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Wilson, Herbert Ward (1877–1955)

by Tess Kloot

This article was published in Australian Dictionary of Biography, Volume 12, (MUP), 1990

Herbert Ward Wilson (1877-1955), lecturer in science, was born on 29 September 1877 at Bradford, Yorkshire, England, fifth child of William Wilson, joiner, and his wife Fanny, née Ward. The family migrated to Australia in 1883, settling at Dimboola, Victoria, where William became a farmer and builder. Herbert attended a local school and in 1894 joined the Education Department. While teaching in remote areas of the colony, he matriculated in 1896. Fascinated by natural history, he made it his lifelong study; though reference books were few, he was encouraged by naturalists and was well prepared when it became a school subject in the early 1900s. At exhibitions held in various inspectorates, Wilson's talents were quickly recognized. Chosen to undergo special instruction at the Melbourne Training College, he completed the course brilliantly and was appointed lecturer in nature study; as deputy to J. A. Leach, he assisted him with publications.

In 1908 Wilson commenced a diploma of agriculture with honours in agricultural botany at the University of Melbourne, but college duties and World War I interrupted his course. Enlisting in the Australian Imperial Force on 11 March 1915, he served at Gallipoli, in Egypt and in France where he gave instruction in gas warfare and liaised between armies in France and the Chemical Warfare Committee, London. Promoted lieutenant (1917) and captain (1918), he was demobilized in July 1919 with the rank of major; awarded the Military Cross (1918) and the Belgian Croix de Guerre avec palme (1921), he was twice mentioned in dispatches and was appointed O.B.E. (1919).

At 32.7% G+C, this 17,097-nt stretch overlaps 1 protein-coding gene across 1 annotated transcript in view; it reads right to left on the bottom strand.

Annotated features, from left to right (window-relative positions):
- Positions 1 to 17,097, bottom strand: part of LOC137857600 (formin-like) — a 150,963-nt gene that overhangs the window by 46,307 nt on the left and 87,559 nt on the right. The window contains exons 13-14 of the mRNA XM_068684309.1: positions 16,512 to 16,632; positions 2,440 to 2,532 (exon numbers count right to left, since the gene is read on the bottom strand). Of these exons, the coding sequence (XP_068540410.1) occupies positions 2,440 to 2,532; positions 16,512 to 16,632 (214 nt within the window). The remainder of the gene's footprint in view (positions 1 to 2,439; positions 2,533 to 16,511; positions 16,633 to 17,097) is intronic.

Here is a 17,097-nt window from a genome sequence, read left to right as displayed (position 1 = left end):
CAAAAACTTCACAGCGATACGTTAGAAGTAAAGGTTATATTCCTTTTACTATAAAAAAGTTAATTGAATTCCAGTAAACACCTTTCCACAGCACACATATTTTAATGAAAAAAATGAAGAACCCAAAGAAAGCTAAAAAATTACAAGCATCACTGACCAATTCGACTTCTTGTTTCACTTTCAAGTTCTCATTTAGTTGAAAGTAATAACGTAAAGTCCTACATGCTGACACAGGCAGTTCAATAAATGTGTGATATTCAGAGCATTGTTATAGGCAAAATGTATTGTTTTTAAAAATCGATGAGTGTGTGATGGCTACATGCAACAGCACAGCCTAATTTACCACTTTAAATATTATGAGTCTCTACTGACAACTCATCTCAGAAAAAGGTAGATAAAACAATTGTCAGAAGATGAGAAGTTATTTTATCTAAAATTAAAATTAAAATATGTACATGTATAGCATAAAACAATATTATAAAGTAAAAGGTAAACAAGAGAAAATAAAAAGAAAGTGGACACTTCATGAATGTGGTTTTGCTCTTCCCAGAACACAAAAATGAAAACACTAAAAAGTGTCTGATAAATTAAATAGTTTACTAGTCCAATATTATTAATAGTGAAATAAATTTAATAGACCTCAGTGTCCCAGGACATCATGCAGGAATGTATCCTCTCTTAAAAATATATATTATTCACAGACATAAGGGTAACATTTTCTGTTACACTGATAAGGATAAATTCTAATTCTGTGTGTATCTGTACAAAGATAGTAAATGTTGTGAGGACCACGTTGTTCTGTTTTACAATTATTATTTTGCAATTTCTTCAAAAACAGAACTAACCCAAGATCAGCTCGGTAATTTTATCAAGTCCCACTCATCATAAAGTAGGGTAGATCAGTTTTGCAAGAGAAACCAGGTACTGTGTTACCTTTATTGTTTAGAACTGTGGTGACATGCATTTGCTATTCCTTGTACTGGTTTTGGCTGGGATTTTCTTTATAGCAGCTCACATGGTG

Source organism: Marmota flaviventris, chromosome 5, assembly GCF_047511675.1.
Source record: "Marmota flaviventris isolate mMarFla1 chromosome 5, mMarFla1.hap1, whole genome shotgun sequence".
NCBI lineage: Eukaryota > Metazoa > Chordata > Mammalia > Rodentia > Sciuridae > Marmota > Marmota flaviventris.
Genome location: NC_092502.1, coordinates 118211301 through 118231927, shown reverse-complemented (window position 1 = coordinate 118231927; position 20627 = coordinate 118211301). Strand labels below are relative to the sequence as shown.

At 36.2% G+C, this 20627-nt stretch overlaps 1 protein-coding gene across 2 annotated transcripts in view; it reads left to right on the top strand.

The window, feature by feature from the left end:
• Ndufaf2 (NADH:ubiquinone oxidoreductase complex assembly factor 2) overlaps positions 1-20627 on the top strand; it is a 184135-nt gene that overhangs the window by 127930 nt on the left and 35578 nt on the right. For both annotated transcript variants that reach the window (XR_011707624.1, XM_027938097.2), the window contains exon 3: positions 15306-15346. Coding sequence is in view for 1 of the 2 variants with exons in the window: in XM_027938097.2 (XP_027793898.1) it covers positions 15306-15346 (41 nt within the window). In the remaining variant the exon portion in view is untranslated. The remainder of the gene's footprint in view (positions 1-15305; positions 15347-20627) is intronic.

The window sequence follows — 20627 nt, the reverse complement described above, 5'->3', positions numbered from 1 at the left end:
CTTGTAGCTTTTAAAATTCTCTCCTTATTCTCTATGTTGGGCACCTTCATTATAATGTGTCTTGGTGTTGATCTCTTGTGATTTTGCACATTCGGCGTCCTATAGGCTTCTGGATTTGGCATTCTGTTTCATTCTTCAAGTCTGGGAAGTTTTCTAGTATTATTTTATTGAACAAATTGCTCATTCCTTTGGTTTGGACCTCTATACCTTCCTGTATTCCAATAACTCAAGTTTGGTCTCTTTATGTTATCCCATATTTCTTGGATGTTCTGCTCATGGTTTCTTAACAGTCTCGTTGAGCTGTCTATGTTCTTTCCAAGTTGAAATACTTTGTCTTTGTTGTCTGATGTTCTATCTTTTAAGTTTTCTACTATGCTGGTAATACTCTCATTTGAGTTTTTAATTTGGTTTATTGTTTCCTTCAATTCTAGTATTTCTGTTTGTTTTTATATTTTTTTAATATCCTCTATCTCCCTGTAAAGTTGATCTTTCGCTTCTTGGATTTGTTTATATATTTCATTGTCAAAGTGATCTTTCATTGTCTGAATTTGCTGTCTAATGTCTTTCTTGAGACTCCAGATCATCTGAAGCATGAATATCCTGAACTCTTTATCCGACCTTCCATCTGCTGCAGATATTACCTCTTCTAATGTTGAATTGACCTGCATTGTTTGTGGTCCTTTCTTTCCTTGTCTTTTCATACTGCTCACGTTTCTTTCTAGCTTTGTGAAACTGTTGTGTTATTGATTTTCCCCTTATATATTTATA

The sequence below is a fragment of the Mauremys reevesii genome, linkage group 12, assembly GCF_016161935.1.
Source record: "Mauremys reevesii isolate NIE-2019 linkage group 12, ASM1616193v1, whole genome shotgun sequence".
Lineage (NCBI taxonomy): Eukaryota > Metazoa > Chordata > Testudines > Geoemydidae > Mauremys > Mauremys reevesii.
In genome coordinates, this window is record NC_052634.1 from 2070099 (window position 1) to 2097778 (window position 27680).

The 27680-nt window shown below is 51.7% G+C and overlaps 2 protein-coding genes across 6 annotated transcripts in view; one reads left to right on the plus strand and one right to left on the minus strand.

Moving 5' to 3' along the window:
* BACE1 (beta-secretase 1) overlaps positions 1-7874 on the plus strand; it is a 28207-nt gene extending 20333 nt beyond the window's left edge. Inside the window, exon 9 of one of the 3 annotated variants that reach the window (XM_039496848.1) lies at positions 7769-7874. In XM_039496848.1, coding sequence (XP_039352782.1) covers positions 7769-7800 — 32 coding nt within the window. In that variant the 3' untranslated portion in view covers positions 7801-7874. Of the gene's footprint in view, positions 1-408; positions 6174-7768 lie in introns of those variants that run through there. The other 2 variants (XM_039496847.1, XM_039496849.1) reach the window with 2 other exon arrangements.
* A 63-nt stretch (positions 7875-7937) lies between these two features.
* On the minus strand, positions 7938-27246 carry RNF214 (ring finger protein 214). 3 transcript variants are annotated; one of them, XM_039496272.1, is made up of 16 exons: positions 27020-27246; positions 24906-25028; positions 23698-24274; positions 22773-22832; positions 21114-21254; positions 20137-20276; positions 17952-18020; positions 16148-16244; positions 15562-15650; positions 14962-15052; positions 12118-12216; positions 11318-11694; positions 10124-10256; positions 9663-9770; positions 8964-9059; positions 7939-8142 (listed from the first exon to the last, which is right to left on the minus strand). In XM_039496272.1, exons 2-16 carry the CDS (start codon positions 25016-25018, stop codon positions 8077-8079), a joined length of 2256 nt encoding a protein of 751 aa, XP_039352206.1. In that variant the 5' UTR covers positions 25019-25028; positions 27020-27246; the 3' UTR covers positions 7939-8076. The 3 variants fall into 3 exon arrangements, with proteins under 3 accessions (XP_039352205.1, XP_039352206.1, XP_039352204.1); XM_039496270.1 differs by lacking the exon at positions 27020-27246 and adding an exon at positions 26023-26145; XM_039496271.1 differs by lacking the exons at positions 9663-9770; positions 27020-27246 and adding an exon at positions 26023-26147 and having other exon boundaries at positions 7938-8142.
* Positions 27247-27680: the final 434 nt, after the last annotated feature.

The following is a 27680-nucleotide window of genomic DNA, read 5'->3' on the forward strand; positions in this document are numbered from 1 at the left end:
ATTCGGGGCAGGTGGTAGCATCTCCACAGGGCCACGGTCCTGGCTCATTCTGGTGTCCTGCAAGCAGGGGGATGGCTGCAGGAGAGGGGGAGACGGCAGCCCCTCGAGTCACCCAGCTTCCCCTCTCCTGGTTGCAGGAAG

Returning to civilian life, 'the major' resumed work at the teachers' college and his studies at the university (B.Sc., 1920; M.Sc., 1925). He shared the 1922 MacBain research scholarship for botany and later lectured on the subject at the university. In 1924-42 he was lecturer in method for geography and biological science at the university's school of education; in 1927-52 he lectured in botany at the Victorian College of Pharmacy and was examiner to the Pharmacy Board of Victoria. Retiring from the Melbourne Teachers' College in 1942, Wilson requested and was granted permission to continue at the pharmacy college until the last of his ex-servicemen students had completed the course.

A member of the Royal Australasian Ornithologists' Union, the Bird Observers' Club, the Field Naturalists' Club of Victoria and the Microscopical Society, Wilson had been responsible for founding the Gould League of Bird Lovers of Victoria (1910) and for its subsequent spread to other States: in 1963 a perpetual trophy was named in his honour. He had also been awarded the Natural History medallion in 1943. Stout and 5 ft 10 ins (178 cm) tall, he covered his bald head with a black skull-cap. His forthright manner and dominant personality hid a dedicated and highly disciplined nature; his descriptive language, humour and unconventional manner of teaching transmitted enthusiasm to his students. Survived by his son, Wilson died at his Caulfield home on 1 October 1955 and was cremated; he left an estate sworn for probate at £11,122. His wife, Myra Hester, née Smith, whom he had married at St John's Anglican Church, Camberwell, on 22 May 1920, had predeceased him.

Select Bibliography

  • University of Melbourne Gazette, 11, no 6, Nov 1955, p 84
  • Victorian Naturalist, 72, pt 10, Feb 1956, p 148
  • Education Magazine, 13, no 3, Apr 1956, p 97
  • Australasian Journal of Pharmacy, 49, no 585, Sept 1968, p 669.

Citation details

Tess Kloot, 'Wilson, Herbert Ward (1877–1955)', Australian Dictionary of Biography, National Centre of Biography, Australian National University, http://adb.anu.edu.au/biography/wilson-herbert-ward-9138/text16121, published first in hardcopy 1990, accessed online 22 July 2018.

This article was first published in hardcopy in Australian Dictionary of Biography, Volume 12, (MUP), 1990

View the front pages for Volume 12

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